The climatic change brought about the end of the Ice Age. It resulted in a number of physical environmental changes. The temperature of the earth grew increasingly warm, resulting in a greater difference in seasonal temperatures. The glaciers melted away, causing sea levels to rise and shore lines to recede. The general hypothesis of the climatic change theory is that a mixture of factors, such as environmental and ecological changes that resulted from the warming climate, wiped out the megaphone. Could this climate change of the last glacial retreat be the cause of these extinction’s? For decades, scientists have deliberated the question which is surrounded by controversy. They have considered many different models of explanation that comply with the general hypothesis of the climatic change theory. One idea comes from Peter D. Ward as follows:
As the glaciers receded, a profound reorganization occurred in hydrological, biological, and sedimentological systems. The world’s ice coverage changed from 30% of its surface to the current level of about 10%. This phase change of so much water from solid to liquid was the driving force behind much of the subsequent geological, climatic, and biotic transformation. As the ice melted, water and sediment choked the rivers; they altered the drainage of great lakes and, in breaking the ice dams that had formed some of these lakes, caused cataclysmic floods that themselves changed the face of North America (the channeled scab lands of Washington State and Idaho are examples). The continental shelves changed positions and depth as the shorelines migrated inward under rapidly rising seas. Rainfall patterns shifted; the seasons themselves were lengthened or shortened. Temperatures rose all over the earth. And of course, in the wake of so much physical perturbation to the environment, biotic systems changed. These great changes in the physical environment are at the heart of many scientists’ belief that the large-animal extinction at the end of the Ice Age was brought about by physical or environmental changes, not by human hunting. The extinction of many species in a broad environment must involve many variables in both biotic and physical spheres, because ecosystems are complex. Physical changes may bring about the death of one species, and its disappearance then affects other species, such as its predators, prey, and parasites. In this way even a single extinction causes effects that ripple through the ecosystem. At the end of the age of glaciation, many species faced environmental changes, and surely many succumbed before they could adapt or migrate. Habitat destruction is probably the major cause of physically induced extinction.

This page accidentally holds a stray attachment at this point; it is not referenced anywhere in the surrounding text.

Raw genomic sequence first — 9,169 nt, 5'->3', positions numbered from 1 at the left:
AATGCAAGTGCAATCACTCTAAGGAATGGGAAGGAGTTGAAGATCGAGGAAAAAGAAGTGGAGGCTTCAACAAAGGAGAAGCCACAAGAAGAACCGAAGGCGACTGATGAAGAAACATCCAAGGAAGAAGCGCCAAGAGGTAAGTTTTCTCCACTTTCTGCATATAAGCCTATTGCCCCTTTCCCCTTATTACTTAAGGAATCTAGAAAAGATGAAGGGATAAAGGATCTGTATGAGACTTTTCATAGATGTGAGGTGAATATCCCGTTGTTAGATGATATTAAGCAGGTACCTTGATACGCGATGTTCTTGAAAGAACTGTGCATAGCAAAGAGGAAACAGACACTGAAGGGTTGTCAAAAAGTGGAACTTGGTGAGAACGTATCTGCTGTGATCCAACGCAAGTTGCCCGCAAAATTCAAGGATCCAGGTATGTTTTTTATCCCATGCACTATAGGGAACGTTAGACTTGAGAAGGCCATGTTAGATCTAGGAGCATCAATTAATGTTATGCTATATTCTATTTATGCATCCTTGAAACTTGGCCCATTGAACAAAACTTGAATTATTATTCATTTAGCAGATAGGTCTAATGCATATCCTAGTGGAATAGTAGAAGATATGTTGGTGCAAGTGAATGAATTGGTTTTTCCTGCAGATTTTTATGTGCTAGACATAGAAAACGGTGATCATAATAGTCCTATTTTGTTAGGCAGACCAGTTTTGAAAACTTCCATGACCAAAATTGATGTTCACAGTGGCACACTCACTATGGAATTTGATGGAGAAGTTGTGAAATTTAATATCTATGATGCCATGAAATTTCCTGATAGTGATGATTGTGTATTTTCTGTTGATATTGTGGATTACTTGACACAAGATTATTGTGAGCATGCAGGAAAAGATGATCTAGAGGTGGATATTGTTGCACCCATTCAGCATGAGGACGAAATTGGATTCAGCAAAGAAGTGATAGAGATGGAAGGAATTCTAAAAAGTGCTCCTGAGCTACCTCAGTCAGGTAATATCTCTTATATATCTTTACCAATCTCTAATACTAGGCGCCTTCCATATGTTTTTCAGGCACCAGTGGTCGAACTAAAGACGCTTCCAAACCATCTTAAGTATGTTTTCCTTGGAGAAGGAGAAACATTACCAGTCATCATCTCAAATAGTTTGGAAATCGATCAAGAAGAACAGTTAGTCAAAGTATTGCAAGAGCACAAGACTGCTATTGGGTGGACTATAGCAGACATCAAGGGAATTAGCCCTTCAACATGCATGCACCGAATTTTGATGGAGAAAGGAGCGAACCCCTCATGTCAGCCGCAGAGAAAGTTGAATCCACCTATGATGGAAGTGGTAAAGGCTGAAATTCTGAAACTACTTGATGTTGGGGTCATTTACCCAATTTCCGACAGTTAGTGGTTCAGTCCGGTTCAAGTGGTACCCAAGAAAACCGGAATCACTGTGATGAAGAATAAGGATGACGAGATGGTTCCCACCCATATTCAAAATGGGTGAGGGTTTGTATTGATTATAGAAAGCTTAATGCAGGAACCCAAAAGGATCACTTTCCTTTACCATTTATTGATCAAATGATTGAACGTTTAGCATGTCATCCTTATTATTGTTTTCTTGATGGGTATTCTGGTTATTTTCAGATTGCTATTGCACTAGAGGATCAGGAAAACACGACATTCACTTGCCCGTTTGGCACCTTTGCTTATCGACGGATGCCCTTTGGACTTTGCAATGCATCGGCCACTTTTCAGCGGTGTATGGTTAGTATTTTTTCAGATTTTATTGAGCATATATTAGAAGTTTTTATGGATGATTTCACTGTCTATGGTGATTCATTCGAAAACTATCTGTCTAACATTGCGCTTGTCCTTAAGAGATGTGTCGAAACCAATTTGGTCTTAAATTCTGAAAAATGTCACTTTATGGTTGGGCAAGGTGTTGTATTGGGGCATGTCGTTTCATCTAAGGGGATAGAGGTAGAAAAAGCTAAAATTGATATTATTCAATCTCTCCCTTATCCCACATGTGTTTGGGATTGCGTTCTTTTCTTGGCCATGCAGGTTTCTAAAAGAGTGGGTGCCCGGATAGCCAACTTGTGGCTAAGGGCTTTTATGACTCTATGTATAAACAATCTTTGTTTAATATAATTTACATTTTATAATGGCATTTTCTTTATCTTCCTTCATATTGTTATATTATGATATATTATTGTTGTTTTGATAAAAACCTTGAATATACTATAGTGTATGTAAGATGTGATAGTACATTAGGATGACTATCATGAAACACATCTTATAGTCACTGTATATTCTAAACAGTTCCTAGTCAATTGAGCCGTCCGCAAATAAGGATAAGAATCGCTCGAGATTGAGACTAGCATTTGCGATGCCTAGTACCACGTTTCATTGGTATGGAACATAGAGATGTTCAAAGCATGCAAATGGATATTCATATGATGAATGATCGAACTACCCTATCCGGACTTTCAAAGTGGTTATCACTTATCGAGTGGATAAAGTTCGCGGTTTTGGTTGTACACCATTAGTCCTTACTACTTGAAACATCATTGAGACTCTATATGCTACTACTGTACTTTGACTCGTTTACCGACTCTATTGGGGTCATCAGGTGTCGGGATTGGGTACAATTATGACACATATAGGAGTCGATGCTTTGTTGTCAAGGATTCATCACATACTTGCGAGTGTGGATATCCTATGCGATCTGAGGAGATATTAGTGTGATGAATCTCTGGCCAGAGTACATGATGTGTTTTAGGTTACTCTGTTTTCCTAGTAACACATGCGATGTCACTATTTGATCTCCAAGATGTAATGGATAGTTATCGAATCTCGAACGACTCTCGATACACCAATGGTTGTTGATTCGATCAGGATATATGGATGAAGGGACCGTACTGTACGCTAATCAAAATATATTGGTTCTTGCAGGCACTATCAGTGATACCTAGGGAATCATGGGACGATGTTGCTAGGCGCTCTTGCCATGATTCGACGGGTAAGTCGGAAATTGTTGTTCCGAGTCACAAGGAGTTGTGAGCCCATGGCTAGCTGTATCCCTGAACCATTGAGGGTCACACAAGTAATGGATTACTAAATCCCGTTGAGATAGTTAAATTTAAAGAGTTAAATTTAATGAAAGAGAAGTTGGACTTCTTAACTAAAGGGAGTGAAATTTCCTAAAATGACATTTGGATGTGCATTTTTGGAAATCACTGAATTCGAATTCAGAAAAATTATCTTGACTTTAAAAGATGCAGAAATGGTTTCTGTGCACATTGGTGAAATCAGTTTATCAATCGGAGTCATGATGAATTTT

One may wonder why, if the climatic change ended the existence of the megafauna, did it not affect the smaller animals in such dramatic ways. The likely answer that large animals have more dif